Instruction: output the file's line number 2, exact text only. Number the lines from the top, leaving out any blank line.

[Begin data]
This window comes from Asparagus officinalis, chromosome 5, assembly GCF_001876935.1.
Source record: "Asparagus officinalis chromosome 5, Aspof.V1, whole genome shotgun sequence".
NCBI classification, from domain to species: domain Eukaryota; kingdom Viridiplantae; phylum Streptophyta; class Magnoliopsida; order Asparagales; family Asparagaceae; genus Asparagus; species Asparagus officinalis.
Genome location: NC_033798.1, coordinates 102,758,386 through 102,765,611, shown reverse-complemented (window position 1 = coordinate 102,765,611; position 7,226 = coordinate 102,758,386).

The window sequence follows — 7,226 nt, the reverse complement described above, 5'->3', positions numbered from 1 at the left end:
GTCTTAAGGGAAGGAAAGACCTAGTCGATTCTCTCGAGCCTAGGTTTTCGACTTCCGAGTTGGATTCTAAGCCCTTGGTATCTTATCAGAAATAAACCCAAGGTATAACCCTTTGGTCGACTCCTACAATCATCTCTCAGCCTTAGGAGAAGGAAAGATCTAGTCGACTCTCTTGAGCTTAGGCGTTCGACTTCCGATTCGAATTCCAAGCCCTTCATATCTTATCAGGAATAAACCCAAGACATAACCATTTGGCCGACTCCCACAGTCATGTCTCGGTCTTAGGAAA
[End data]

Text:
Source record: "Asparagus officinalis chromosome 5, Aspof.V1, whole genome shotgun sequence".